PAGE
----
Date Showing Showing On 11, 13, 14, October
Time Showing Monday 6pm, Wednesday 4pm and Thursday 6pm


MA15+ 1hrs 47mins
drama | 2019, Chile | Spanish

Ema is a magnetic and impulsive dancer in a reggaeton troupe. Her toxic marriage to choreographer Gastón is beyond repair, following a decision to give up on their adopted child Polo. She sets out on a mission to get him back, not caring who she’ll need to fight, seduce or destroy to make it happen.


Strong Sex Scenes, Coarse Language

Pablo Larraín
Original Review
Luke Goodsell, ABC Arts
Extracted By
Mark Horner
Mariana Di Girólamo, Gael García Bernal, Santiago Cabrera

Watch The Trailer

Ema (2019) | Trailer | Mariana Di Girolamo | Gael García Bernal | Santiago Cabrera

Storyline (warning: spoilers)

In Chilean filmmaker Pablo Larraín's new drama Ema, dance becomes a liberating force for

chaos and change, pushing against established notions of art, family and gender – in the shape
of his magnetic, platinum-haired star Mariana Di Girólamo. She's Ema, the lead performer in a
contemporary dance company based in the Chilean port city of Valparaíso: acid wash denim
and sweatpants by day, bodysuits and expressive synchronicity by night.
The dance troupe – choreographed by her lover, Gastón (Gael García Bernal) – moves in
silhouette against a pulsing, blood red sun, while Nicolás Jaar's uneasy soundscape suggests
imminent emotional rupture. Sure enough, Ema's relationship with the 12-years-older Gastón is
falling apart. He's infertile, so they adopted a troubled young Colombian boy, Polo (Cristián
Suárez), only to give him away after he sets the family home (and Ema's sister) on fire. Larraín
and his regular cinematographer Sergio Armstrong concoct a rich, multi-coloured visual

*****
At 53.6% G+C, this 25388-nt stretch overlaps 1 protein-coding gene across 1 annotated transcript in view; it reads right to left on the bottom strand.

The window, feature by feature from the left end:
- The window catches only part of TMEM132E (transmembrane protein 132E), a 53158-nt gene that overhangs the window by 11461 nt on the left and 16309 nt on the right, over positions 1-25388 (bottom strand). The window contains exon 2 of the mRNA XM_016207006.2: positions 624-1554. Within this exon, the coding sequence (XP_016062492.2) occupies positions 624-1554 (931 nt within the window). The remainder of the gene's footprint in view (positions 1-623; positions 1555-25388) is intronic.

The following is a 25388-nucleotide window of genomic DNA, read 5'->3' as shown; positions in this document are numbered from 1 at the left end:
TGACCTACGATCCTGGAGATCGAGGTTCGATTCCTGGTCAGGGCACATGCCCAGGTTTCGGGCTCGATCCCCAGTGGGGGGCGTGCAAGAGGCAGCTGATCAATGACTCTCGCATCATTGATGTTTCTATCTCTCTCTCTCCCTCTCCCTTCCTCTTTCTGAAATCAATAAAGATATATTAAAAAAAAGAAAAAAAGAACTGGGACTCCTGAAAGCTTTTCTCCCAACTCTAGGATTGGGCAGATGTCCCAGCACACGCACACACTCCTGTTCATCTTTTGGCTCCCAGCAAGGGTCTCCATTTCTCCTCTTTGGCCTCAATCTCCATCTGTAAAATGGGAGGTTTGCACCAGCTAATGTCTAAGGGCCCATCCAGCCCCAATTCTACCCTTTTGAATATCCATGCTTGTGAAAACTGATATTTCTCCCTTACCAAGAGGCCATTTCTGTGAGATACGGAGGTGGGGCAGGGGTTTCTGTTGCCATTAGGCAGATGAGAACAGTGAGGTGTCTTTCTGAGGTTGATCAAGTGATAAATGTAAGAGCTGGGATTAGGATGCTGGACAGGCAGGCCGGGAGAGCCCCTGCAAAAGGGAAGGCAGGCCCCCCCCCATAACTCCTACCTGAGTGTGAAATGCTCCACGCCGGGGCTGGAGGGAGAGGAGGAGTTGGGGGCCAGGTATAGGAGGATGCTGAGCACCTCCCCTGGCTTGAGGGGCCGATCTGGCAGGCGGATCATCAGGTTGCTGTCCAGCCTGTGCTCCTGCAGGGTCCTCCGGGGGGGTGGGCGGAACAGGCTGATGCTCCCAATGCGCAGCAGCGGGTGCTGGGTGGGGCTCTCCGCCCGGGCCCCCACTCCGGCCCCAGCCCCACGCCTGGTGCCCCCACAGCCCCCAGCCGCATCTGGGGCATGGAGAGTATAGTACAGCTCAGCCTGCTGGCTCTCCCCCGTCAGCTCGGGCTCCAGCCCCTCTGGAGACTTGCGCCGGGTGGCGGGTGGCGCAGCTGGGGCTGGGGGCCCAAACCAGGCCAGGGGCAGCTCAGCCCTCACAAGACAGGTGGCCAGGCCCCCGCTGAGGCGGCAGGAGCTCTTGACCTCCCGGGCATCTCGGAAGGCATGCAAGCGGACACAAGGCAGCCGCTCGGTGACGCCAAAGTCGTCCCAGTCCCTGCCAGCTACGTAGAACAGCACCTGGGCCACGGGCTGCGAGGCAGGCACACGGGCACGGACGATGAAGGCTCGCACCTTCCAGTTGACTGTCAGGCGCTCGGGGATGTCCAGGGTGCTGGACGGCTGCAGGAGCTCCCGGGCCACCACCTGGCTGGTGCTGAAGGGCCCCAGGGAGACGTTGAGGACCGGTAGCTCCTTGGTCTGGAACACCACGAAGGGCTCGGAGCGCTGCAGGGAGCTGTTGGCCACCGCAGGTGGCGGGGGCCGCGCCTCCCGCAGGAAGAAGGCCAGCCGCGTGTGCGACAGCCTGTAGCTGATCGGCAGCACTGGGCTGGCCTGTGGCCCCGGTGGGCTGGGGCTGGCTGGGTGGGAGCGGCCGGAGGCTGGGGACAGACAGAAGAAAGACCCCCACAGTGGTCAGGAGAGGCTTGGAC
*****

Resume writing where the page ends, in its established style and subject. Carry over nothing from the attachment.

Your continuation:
landscape that seems to take place inside a mood ring, moving from reds and purples to Vertigo
greens that capture the excitement of a world in constant, uncertain flux. As Ema, Di Girólamo
is a force, enigmatic yet explosive, and she seems to channel a society's changing ideas about
family. The film is full of questions about the gendered, maternal demands placed on women in
a world where men still regard women as mothers and wives, and say things like: "With this
woman… I'll start a civilisation."
There are also implied critiques of class and colonisation, where Venezuelan and Columbian
kids are seen as an unadoptable underclass, street dancing remains the language of the poor,
and a 'tourist' artist – Bernal's Gastón – is beholden to European ideas of performance. If the
film can steer a little too easily into a "diverse families" narrative, then Larraín leaves a door
open – greased with a conspiratorial glance and a dash of gasoline – that reminds us that
change is the only constant. After all, one generation's new ideas about love and family
become the established norm for the next to tear down.

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